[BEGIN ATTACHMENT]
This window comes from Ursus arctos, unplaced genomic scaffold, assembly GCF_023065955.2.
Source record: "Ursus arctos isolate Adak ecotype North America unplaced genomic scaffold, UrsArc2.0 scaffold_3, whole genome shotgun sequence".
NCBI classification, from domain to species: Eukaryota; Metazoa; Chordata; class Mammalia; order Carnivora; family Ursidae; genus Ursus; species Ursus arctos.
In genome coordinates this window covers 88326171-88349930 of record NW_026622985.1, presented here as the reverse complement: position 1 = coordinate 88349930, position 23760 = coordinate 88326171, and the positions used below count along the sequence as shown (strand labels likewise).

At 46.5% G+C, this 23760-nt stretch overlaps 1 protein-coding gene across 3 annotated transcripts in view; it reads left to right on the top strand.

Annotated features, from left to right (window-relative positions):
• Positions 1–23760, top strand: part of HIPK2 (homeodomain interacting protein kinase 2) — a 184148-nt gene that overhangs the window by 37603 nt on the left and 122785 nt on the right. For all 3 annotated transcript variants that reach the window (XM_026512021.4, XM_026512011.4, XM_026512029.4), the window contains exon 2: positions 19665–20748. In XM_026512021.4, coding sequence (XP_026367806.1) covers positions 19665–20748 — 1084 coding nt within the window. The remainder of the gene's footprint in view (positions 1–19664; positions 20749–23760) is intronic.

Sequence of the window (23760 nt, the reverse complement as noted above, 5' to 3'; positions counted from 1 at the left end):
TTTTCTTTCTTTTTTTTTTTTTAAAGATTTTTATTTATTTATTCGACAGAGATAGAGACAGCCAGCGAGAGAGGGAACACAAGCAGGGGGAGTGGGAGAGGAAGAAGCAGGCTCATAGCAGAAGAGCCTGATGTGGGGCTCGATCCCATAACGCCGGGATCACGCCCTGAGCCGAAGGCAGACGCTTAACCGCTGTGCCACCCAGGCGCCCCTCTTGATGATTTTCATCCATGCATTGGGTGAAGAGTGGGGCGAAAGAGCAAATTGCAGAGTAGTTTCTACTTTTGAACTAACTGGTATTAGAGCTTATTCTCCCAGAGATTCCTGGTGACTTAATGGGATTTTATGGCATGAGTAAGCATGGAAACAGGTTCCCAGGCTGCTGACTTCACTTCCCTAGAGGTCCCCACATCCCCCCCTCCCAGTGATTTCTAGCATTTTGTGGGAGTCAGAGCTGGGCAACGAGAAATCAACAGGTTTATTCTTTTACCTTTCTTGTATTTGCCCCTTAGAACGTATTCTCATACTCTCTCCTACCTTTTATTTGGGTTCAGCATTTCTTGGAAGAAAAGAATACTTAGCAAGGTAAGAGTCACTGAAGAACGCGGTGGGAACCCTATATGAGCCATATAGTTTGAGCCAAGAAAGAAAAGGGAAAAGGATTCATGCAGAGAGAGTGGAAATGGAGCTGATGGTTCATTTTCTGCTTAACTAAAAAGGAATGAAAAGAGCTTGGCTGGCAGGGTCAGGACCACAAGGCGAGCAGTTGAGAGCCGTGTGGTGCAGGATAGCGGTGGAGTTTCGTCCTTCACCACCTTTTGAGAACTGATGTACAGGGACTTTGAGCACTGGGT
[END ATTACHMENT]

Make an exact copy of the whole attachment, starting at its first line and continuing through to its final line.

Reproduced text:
This window comes from Ursus arctos, unplaced genomic scaffold, assembly GCF_023065955.2.
Source record: "Ursus arctos isolate Adak ecotype North America unplaced genomic scaffold, UrsArc2.0 scaffold_3, whole genome shotgun sequence".
NCBI classification, from domain to species: Eukaryota; Metazoa; Chordata; class Mammalia; order Carnivora; family Ursidae; genus Ursus; species Ursus arctos.
In genome coordinates this window covers 88326171-88349930 of record NW_026622985.1, presented here as the reverse complement: position 1 = coordinate 88349930, position 23760 = coordinate 88326171, and the positions used below count along the sequence as shown (strand labels likewise).

At 46.5% G+C, this 23760-nt stretch overlaps 1 protein-coding gene across 3 annotated transcripts in view; it reads left to right on the top strand.

Annotated features, from left to right (window-relative positions):
• Positions 1–23760, top strand: part of HIPK2 (homeodomain interacting protein kinase 2) — a 184148-nt gene that overhangs the window by 37603 nt on the left and 122785 nt on the right. For all 3 annotated transcript variants that reach the window (XM_026512021.4, XM_026512011.4, XM_026512029.4), the window contains exon 2: positions 19665–20748. In XM_026512021.4, coding sequence (XP_026367806.1) covers positions 19665–20748 — 1084 coding nt within the window. The remainder of the gene's footprint in view (positions 1–19664; positions 20749–23760) is intronic.

Sequence of the window (23760 nt, the reverse complement as noted above, 5' to 3'; positions counted from 1 at the left end):
TTTTCTTTCTTTTTTTTTTTTTAAAGATTTTTATTTATTTATTCGACAGAGATAGAGACAGCCAGCGAGAGAGGGAACACAAGCAGGGGGAGTGGGAGAGGAAGAAGCAGGCTCATAGCAGAAGAGCCTGATGTGGGGCTCGATCCCATAACGCCGGGATCACGCCCTGAGCCGAAGGCAGACGCTTAACCGCTGTGCCACCCAGGCGCCCCTCTTGATGATTTTCATCCATGCATTGGGTGAAGAGTGGGGCGAAAGAGCAAATTGCAGAGTAGTTTCTACTTTTGAACTAACTGGTATTAGAGCTTATTCTCCCAGAGATTCCTGGTGACTTAATGGGATTTTATGGCATGAGTAAGCATGGAAACAGGTTCCCAGGCTGCTGACTTCACTTCCCTAGAGGTCCCCACATCCCCCCCTCCCAGTGATTTCTAGCATTTTGTGGGAGTCAGAGCTGGGCAACGAGAAATCAACAGGTTTATTCTTTTACCTTTCTTGTATTTGCCCCTTAGAACGTATTCTCATACTCTCTCCTACCTTTTATTTGGGTTCAGCATTTCTTGGAAGAAAAGAATACTTAGCAAGGTAAGAGTCACTGAAGAACGCGGTGGGAACCCTATATGAGCCATATAGTTTGAGCCAAGAAAGAAAAGGGAAAAGGATTCATGCAGAGAGAGTGGAAATGGAGCTGATGGTTCATTTTCTGCTTAACTAAAAAGGAATGAAAAGAGCTTGGCTGGCAGGGTCAGGACCACAAGGCGAGCAGTTGAGAGCCGTGTGGTGCAGGATAGCGGTGGAGTTTCGTCCTTCACCACCTTTTGAGAACTGATGTACAGGGACTTTGAGCACTGGGT